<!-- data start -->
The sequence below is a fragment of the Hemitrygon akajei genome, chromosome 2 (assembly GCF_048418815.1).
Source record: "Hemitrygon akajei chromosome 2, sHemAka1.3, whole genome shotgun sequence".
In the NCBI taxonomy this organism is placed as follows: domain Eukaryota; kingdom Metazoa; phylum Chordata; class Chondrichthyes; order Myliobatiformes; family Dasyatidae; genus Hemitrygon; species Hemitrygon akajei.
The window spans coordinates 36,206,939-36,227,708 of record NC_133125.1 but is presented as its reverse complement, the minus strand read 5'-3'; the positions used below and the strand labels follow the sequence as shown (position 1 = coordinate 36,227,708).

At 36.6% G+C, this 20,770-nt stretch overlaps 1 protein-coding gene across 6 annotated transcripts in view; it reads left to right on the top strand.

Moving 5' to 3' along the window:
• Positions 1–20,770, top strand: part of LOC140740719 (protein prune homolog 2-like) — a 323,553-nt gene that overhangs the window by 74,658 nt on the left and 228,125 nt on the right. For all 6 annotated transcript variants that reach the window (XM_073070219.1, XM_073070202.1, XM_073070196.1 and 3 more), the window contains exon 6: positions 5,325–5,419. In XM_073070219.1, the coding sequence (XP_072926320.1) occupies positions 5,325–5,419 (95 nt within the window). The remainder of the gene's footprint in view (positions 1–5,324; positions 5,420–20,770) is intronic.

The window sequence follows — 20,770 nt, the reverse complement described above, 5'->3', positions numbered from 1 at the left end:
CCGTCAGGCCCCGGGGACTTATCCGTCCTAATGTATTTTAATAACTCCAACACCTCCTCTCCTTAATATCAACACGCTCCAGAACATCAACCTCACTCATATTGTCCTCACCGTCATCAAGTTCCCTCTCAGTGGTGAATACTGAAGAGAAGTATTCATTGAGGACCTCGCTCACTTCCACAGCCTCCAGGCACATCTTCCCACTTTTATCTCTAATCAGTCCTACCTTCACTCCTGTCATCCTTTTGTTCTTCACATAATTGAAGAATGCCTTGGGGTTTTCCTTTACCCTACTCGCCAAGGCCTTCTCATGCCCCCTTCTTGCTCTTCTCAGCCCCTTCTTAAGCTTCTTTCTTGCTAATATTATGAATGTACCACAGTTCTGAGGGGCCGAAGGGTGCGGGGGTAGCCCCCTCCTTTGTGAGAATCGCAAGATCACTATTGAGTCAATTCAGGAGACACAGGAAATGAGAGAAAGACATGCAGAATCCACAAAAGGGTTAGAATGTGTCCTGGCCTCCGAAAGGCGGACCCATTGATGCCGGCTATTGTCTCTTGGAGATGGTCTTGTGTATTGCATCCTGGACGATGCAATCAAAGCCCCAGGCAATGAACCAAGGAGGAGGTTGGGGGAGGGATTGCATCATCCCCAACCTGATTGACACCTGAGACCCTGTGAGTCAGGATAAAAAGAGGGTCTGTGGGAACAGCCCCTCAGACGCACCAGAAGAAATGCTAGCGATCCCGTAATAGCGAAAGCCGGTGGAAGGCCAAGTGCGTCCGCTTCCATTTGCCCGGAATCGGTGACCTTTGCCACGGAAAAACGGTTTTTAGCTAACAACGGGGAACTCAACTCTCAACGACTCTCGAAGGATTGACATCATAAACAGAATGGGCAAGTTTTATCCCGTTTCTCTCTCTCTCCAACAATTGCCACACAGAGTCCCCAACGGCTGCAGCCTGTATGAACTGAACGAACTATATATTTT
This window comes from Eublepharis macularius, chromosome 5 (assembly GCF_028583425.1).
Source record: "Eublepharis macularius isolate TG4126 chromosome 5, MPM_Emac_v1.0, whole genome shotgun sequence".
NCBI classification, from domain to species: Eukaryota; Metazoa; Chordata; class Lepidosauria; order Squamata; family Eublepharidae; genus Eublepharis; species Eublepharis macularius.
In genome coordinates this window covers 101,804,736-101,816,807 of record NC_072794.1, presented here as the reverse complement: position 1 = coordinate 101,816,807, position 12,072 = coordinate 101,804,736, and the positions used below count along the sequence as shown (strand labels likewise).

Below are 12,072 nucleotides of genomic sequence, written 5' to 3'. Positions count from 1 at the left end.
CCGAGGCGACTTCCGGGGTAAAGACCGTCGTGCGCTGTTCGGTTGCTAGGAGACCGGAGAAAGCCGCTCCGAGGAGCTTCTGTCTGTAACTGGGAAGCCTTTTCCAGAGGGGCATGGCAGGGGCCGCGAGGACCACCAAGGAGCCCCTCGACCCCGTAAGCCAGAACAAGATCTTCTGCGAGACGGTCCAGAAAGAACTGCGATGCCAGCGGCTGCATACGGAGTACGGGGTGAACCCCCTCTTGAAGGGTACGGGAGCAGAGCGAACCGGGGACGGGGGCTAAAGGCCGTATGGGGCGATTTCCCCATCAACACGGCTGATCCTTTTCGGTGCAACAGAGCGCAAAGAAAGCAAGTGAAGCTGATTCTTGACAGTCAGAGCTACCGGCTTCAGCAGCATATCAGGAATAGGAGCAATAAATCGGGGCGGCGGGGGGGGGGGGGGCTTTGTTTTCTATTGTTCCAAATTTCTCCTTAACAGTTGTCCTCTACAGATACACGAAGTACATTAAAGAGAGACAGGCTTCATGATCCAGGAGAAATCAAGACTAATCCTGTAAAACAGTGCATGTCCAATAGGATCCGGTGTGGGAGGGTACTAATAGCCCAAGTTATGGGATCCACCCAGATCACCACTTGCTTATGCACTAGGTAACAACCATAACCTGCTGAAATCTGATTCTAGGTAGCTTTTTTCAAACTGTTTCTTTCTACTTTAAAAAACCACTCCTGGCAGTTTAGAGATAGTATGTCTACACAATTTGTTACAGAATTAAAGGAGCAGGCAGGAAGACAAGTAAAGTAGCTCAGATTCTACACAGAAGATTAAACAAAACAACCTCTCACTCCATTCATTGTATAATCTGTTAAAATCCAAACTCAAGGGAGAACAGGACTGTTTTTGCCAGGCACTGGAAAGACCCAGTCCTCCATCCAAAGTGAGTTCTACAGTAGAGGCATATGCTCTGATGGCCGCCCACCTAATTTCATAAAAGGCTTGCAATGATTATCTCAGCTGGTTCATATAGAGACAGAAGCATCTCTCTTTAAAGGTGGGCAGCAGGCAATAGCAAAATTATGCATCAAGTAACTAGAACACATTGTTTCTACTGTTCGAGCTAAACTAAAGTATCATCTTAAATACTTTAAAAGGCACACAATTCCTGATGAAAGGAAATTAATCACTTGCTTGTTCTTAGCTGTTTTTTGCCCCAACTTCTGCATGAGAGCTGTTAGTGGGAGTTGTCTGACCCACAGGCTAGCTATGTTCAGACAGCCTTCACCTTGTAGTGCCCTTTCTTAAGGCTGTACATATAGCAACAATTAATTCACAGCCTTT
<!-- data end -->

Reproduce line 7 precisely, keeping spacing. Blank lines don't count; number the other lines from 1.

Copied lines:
• Positions 1–20,770, top strand: part of LOC140740719 (protein prune homolog 2-like) — a 323,553-nt gene that overhangs the window by 74,658 nt on the left and 228,125 nt on the right. For all 6 annotated transcript variants that reach the window (XM_073070219.1, XM_073070202.1, XM_073070196.1 and 3 more), the window contains exon 6: positions 5,325–5,419. In XM_073070219.1, the coding sequence (XP_072926320.1) occupies positions 5,325–5,419 (95 nt within the window). The remainder of the gene's footprint in view (positions 1–5,324; positions 5,420–20,770) is intronic.